DUI arrestees who take a blood test get to keep their license until the blood alcohol content (BAC) results come back at 0.08% or higher. The testing can take several weeks or months.
The DMV will mail the defendant the results and a notice of license suspension, which gives the defendant a week to request a DMV hearing. The notice has instructions on how to request the hearing and a temporary license so that the defendant can continue driving pending the hearing results.4
5. How do I request one?
DUI defendants – or their attorneys – can request a DMV hearing by submitting DMV form IVP-005. Note that when DUI defendants elect to take a breath test, the police will provide them instructions on how to request a DMV hearing. For DUI defendants who take a blood test, the DMV will mail them instructions along with the test results.
6. Where do they take place?
DMV hearings take place at the Office of Administrative Hearings. There are three locations in Nevada:
2701 E. Sahara Ave.
Las Vegas, NV 89104
555 Wright Way
Carson City, NV 89711
3920 E. Idaho St.
Elko, NV 89801
But defendants and their attorneys can usually attend these hearings telephonically.
7. How long will my license be suspended if I lose?
The license suspension period for DUI defendants who lose their DMV hearing increases with each successive case:
||Length of Nevada driver’s license revocation|
|First-time offense (within 7 years)||185 days, though it may be possible to drive immediately with an ignition interlock device.|
|Second-time offense (within 7 years)||1 year.|
|Third-time offense (within 7 years) or any other felony DUI||3 years, though defendants may be able to drive after 1 year with an ignition interlock device.5|
Remember that DUI defendants who win their DMV hearing but lose their criminal case still face the above suspension periods.
8. Can I get DMV hearings in non-DUI cases?
Yes. DMV hearings are available to anyone who faces a license suspension. For instance, accruing 12 or more demerit points from moving traffic violations in a single year triggers a six-month license suspension. Note that people may be able to remove three demerit points from their driving record by completing a traffic safety course.6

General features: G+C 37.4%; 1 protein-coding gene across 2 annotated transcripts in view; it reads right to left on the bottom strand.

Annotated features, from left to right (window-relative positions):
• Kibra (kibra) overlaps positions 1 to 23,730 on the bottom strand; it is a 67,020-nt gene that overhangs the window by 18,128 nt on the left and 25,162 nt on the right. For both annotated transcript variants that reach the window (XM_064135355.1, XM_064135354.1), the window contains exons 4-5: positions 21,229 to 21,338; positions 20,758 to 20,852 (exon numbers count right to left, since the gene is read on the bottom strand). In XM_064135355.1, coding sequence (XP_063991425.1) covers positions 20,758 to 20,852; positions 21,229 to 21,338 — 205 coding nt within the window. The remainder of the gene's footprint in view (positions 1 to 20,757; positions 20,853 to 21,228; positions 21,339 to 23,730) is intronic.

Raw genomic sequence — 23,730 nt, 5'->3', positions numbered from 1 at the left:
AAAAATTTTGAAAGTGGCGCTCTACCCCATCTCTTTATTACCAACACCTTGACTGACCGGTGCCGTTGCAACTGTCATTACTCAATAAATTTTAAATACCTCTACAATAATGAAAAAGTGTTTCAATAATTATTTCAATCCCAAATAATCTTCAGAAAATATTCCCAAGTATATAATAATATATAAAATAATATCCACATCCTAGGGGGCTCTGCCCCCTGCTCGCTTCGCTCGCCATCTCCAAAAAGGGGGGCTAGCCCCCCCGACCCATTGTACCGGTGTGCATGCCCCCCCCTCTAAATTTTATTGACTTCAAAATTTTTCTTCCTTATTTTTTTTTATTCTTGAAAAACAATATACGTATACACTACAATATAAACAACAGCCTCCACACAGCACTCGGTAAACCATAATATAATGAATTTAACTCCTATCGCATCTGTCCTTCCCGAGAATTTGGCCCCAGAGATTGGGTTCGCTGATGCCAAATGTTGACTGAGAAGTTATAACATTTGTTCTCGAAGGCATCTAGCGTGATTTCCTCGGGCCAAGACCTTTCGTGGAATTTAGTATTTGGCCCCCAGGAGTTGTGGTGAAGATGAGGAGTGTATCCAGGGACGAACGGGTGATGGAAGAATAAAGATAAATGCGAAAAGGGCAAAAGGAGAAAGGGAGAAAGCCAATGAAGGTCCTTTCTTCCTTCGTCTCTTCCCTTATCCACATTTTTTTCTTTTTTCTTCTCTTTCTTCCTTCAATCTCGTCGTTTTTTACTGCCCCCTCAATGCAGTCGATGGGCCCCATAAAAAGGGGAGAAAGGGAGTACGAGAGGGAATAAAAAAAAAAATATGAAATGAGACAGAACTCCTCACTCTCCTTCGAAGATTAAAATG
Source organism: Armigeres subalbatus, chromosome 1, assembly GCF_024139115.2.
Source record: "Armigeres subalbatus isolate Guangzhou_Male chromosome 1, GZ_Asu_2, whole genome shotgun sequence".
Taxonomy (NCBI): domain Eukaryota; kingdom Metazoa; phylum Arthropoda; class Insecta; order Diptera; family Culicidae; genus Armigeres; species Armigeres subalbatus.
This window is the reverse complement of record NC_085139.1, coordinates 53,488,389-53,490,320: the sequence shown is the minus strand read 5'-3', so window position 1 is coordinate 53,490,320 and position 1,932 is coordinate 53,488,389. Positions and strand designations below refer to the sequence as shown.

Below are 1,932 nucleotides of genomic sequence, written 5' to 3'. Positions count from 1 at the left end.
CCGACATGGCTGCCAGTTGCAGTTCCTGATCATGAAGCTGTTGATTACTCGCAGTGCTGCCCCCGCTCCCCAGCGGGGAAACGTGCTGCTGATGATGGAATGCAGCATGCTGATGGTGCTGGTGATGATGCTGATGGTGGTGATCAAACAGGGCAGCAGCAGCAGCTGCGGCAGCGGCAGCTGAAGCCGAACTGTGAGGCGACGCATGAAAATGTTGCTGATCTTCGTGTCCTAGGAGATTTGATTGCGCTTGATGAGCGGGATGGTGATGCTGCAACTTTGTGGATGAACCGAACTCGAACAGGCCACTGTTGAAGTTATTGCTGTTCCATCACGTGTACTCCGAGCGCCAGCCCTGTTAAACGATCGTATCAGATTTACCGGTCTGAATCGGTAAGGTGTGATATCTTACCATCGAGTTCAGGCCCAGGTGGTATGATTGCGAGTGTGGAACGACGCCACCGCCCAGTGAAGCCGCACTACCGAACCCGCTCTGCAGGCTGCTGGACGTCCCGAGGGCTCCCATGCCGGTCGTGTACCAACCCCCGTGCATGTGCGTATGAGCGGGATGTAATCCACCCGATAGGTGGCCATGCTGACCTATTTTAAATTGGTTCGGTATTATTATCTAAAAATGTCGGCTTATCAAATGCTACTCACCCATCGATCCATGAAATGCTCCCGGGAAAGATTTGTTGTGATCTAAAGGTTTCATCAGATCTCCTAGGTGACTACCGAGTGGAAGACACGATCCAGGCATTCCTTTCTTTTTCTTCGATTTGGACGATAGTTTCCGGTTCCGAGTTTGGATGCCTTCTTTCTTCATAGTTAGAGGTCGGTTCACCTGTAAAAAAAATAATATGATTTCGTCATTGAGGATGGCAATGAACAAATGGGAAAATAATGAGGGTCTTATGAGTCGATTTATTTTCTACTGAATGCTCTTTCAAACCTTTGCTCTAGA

9. How much do DMV hearings cost?
There is no charge for having a DMV hearing. If the defendant hires a defense attorney, the defendant will then just have to pay attorney fees.
10. Are they worth doing?
Yes. Even though DMV hearings are difficult to win, they are useful for two reasons:
- If the police officer(s) from the case do not show up to the hearing, the defendant will generally win by default. Then the judge will immediately dismiss the DMV case.
- DMV hearings are an invaluable opportunity to cross-examine the arresting officers on the record. A good DUI lawyer will take full advantage of this, getting the officer to admit mistakes in the investigations and any factors pointing toward the client’s sobriety. The lawyer may then get a transcript of this testimony and later use it as leverage in litigating the drunk driving case in criminal court.
In California? Learn about California DMV hearings.
In Colorado? Learn about Colorado DMV hearings.
- NRS 484C.230; NRS 483.460.
- See Beavers v. Department of Motor Vehicles & Pub. Safety, (1993) 109 Nev. 435, 851 P.2d 432; see Wright v. State DMV, (2005) 121 Nev. 122, 110 P.3d 1066; NAC 483.8485; NRS 484C.220.
- NRS 484C.230; NAC 483.8485.
- See NRS 484C.180; NRS 484C.220.
- NRS 483.460.
- NRS 483.448.